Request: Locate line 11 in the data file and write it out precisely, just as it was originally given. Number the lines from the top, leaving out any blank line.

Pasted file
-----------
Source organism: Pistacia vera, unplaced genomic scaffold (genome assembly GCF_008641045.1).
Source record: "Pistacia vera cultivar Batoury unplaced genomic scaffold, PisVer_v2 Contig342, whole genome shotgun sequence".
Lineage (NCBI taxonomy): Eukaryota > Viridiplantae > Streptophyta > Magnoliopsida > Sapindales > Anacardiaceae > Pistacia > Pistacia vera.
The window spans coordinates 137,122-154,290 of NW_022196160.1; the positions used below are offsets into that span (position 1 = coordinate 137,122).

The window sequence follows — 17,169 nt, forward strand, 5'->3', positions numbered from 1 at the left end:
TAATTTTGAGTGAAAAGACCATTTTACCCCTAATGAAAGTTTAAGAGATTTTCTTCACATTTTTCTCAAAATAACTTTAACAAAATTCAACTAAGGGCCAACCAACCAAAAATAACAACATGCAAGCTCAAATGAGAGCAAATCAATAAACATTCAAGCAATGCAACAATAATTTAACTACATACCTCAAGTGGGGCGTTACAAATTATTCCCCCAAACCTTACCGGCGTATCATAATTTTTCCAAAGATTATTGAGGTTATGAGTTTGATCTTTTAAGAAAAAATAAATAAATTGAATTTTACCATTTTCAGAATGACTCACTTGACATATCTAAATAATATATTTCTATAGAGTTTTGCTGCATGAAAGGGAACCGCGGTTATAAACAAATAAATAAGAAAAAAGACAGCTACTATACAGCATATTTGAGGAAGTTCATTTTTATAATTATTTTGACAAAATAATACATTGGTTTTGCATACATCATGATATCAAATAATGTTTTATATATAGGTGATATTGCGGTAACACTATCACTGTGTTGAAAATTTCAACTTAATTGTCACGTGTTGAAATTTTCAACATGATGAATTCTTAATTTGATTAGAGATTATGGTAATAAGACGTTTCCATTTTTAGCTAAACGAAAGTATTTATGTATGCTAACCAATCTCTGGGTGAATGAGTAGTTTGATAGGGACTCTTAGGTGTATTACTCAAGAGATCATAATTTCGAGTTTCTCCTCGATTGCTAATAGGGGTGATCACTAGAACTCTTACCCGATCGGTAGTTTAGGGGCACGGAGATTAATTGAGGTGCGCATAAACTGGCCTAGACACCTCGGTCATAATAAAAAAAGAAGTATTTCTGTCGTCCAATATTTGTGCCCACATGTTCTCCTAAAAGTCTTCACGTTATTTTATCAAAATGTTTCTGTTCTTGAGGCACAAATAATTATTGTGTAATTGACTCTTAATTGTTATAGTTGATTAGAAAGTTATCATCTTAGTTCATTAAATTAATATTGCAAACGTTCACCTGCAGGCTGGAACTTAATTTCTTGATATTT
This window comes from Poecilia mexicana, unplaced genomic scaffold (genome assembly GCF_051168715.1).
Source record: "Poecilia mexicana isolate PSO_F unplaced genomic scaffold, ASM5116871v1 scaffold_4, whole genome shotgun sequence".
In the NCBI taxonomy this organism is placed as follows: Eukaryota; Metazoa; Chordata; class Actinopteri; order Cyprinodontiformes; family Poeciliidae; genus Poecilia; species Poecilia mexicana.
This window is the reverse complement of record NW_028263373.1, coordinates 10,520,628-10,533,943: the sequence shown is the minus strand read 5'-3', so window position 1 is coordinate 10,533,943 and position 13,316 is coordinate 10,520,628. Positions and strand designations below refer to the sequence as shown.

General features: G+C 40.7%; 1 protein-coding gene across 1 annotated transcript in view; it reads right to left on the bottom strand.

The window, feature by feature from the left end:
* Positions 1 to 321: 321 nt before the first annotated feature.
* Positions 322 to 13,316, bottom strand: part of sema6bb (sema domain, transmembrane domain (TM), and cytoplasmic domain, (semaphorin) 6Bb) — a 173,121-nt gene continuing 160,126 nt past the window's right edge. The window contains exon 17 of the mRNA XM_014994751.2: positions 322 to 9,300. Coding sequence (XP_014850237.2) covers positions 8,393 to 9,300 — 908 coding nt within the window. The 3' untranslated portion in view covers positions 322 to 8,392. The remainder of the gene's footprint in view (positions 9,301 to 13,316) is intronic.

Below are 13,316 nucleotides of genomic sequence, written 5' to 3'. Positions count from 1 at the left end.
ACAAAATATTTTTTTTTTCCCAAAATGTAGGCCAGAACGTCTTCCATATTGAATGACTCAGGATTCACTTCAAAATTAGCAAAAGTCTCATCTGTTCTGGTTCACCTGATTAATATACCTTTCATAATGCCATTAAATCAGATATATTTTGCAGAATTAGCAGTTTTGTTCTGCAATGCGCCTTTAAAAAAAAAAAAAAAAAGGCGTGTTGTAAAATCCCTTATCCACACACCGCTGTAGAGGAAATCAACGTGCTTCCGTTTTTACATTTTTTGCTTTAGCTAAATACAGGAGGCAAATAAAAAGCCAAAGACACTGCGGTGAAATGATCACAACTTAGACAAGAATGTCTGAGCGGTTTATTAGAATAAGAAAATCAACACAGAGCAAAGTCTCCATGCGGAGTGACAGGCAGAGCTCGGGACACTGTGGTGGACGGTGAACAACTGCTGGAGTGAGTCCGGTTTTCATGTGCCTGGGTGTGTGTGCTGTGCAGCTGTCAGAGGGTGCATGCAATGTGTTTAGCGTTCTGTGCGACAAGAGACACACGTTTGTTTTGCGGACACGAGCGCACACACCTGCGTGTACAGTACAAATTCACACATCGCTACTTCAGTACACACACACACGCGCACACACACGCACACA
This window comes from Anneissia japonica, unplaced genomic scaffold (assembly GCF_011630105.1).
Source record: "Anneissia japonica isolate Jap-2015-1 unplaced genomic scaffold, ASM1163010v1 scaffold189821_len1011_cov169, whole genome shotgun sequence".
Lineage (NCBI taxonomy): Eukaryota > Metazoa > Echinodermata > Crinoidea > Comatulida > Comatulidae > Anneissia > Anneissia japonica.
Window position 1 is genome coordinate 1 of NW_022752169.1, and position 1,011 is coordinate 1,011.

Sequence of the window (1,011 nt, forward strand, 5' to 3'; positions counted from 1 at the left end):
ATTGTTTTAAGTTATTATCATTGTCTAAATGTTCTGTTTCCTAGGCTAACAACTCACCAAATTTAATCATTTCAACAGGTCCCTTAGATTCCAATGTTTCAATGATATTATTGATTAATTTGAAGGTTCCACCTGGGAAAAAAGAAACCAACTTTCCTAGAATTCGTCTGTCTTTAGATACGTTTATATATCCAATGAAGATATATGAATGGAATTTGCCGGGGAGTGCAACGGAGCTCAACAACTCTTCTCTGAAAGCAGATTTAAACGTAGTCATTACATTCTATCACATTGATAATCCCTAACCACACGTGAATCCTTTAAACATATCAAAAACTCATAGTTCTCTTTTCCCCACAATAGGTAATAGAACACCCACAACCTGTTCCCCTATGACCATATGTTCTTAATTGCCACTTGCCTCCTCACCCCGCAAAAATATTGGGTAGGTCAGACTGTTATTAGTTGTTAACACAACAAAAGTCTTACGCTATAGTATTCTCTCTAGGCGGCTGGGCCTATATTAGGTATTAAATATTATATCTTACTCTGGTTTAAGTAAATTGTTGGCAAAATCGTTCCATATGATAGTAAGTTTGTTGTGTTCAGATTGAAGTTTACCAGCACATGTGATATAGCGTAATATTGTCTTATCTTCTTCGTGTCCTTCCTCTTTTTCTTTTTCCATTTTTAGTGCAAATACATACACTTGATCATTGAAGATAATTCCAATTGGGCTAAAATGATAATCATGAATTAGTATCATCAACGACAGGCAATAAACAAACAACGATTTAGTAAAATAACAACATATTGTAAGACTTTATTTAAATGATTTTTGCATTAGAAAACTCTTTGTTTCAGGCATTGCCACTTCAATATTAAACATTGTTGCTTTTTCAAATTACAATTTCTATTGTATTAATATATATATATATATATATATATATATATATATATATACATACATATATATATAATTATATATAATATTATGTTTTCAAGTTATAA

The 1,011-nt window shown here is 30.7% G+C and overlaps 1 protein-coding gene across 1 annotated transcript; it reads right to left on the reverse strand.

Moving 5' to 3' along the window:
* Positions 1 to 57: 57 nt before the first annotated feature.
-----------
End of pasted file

General features: G+C 40.7%; 1 protein-coding gene across 1 annotated transcript in view; it reads right to left on the bottom strand.